Malaysia 2014

May 1, 2014

May 1 MALAYSIA UPDATE and NOTES ON SUFFIXES

 

The use of a suffix serial letter has now been adopted by mainland Malaysia, though only in Kuala Lumpur Wilaya at present, to further extend the life of its longstanding LLL nnnn format, which has run there since 1971.

The expired three-letter, four-number series which, in the case of W code, ran from 1974-2013.

The expired three-letter, four-number series which, in the case of W code, ran from 1971-2013 using WAA-WYY 1-9999 (except I,O &  Z).

And the new series, using a serial suffix letter, with 'A' starting it of in September 2013.

And the new series, using a serial suffix letter, with ‘A’ starting it off in September 2013.    It will  further develop via WA-WY 1-9999 A-Y and WAA-WYY 1-9999 A-Y

 

April 2014 saw the first of the W suffixes for the Wilaya of Kuala Lumpur. Vic Brumby 2014

April 2014 saw the first of the W suffixes for the Wilaya of Kuala Lumpur.
Vic Brumby 2014 via Dominique

 

Malaysian suffixed serial letters were first noted on Langkawi Island, which had been allocated code KV from the Kedah State (K) registration dept. in ?1984?.         When KV 9999 was reached, instead of issuing KVA 1-9999,  the new idea of a suffix serial was added, starting KV 1 A, maybe about 1990..

Langkawi's first dedicated code probably began about 1984.

KV 336  ..  KV, Langkawi’s first dedicated code probably began about 1984.    2000 shot-V. Brumby

The late 1970s saw the introduction of a serial suffix, which at 2014, has reached N.

KV 6829 A  ..  The 1990s saw the introduction of a serial suffix to the KV code, seen there in 2000, and which at 2014, has reached N.  (VB 2000)

Taxis on the island use the national series registrations, but with reversed colours.

KV – A & B ..  .. Taxis on the island use the normal Langkawi registrations, but with reversed colours, just as in the rest of Malaysia’s taxis.     There is no Distance-Taxi series on the island (which if there had been, would have read: HKV 2345).       VB picture 2000.

Langkawi is guessed to be now at around suffix N.         More registrations are used here than the island warrants, because it is a duty-free zone and mainland Malaysians like to buy expensive new cars there tax-free, to use elsewhere; this ‘off-shoring’  greatly inflates the KV figures.      Perhaps this will be stopped one day, but meanwhile a rich man from Johore, for example, can save  US$100,ooo on a new  Lamborghini/Bentley, by avoiding the heavy luxury-car tax of the mainland.

This owner saved a bundle by registering in tax-free Langkawi.

This owner saved a bundle by registering in tax-free Langkawi.

 

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Sarawak began to issue  a Q suffix to its plates around 1991 (validation needed), to separate its regional codes from those of  Peninsular Malaysia and from those of Sabah, which overlapped each other with district codes J, K, T, A, D, M and B.   Between 1991 and 1993, owners had to have added a suffix ‘Q’ to their pre-1991 plates or stop using the vehicle.

The Q suffix attached to Sarawak plates from c.1991 on.     In this case, that 'Q' would distinguish between this B for Sarawak's 2nd Division (Sri Aman) and B for Malaya's Selangor State.           Brumby archive 2009

The Q suffix attached to Sarawak plates from c.1991 on. In this case, that ‘Q’ would distinguish between this B for Sarawak’s 2nd Division (Sri Aman) and B for Malaya’s Selangor State. Brumby archive 2009

 

Since the unification of Peninsular Malaya and the two Borneo territories in 1963, forming Malaysia,  K 2345 from Kuching  (Sarawak) could park next to K 2345 from Kedah (Malaya) and K 2345 from Kudat (Sabah-former British North Borneo)!    Officially, the international oval for them all became MAL.

At least, before those times, the Sarawak one would have carried an SK international oval and the Sabahan one, an SNB (1938-55)  oval or a CNB oval (1955-63).    Neither of these ovals has ever been photographed (unless YOU know different!)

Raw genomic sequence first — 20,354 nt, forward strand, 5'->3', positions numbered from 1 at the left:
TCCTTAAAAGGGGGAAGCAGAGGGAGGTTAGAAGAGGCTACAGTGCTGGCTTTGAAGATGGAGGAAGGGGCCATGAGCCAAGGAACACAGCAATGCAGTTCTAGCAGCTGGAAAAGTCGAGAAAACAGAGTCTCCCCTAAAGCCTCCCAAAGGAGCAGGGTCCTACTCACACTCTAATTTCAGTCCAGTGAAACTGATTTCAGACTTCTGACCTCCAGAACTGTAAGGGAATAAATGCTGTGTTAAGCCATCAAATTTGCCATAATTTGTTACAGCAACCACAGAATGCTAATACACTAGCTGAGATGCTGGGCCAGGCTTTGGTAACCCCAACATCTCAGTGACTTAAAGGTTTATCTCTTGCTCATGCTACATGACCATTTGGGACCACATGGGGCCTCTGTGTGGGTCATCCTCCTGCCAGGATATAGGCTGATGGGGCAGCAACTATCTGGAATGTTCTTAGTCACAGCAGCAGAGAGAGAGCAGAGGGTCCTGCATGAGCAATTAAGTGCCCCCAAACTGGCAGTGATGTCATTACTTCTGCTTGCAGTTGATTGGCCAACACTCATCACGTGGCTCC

Examples of the confused state of the combined Malaysia from 1963…..

K 4757, unfortunately without a FM or PTM oval, is from Kedah state in Peninsular Malaya, borne by a Morris Minor.   VB archive

Malaya K 4757, pre-dating the MAL oval, but unfortunately without either a FM (1948-57) or PTM (1957-63) oval, is from Kedah state in Peninsular Malaya, borne by a 1950’s Morris Minor. Brumby archive

 

This Kuching-registered Simca 1000 was seen in Islamabad in 1965!  Vic Brumby archive

Sarawak K 9033  ..  This Kuching-registered Simca 1000 was seen in Islamabad (PAK) in 1965!         Brumby archive

This was originally K 314 from Sabah, before the law required a suffix 'S' to be added to avoid confusion with Malaya and Sarawak K's.

CNB  —  This was originally K 314 from Kudat, Sabah/Colony of North Borneo, before the new law required a suffix ‘S’ to be added to avoid confusion with the Malayan and Sarawak  K’s.         VB archive 

 

 

 

 

 

 

 

 

 

 

 

However, as so few vehicles moved between the territories in those times, it took the various authorities some long time to recognise the situation.  About 1967,  they added  E as a prefix for new registrations in Sabah (for East Malaysia)  (about 1967). and at unknown later date, added an S suffix to existing plates.     This is a complicated time in Sabah plate history and remains to be correctly, precisely dated.

East Malaysia (Bornean Sabah - formerly British North Borneo) inserted a leading 'E' to distinguish a Jesselton registration from that of a Johore vehicle.   From 1963.

East Malaysia (part of which is Sabah – formerly British North Borneo) inserted a leading ‘E’ to distinguish a Jesselton J registration from that of a mainland Johore J vehicle.   EJ  2053 possibly from 1967.    Brumby archive

 

Later in Sabah, the E prefix was dropped and an ‘S’ prefix was added to differentiate  its regional codes J, K, T, A, D, M, and B from the identical Mainland/Sarawak/Singapore codes: (Jesselton/Johore(J),  Kudat/Kedah/Kuching(K), Tawau/Trengganu(T), Kota Kinabulu/Perak(A), Tawau/Kelantan(D), Malacca /Miri(M), and Beaufort/Selangor(B).

Unlike the Langkawi series, the Q and S suffixes in the Bornean states were not serial letters, however, and are mentioned only because they were a stage in the change to serial suffixes now in use in both the Bornean ‘countries’, starting with the two capital towns, which register the most vehicles and so lead any system changes.

Kuching-Sarawak  now issue the format  QAA 2345 A-B-C  etc. and Kota Kinabulu-Sabah ‘SAA 2345 A-B-C  etc.       Kuala Lumpur Wilaya will follow suit with WA 2345 A-B-C etc. within a few weeks and WAA 2345 A-B-C in the distant future.

Sarawak's current series uses the alphabetic serial suffix.      Brumby archive

Sarawak’s current series uses the alphabetic serial suffix. Brumby archive

Sabah's current series uses the alphabetic serial suffix. Brumby archive

Sabah’s current series uses the alphabetic serial suffix.     Brumby archive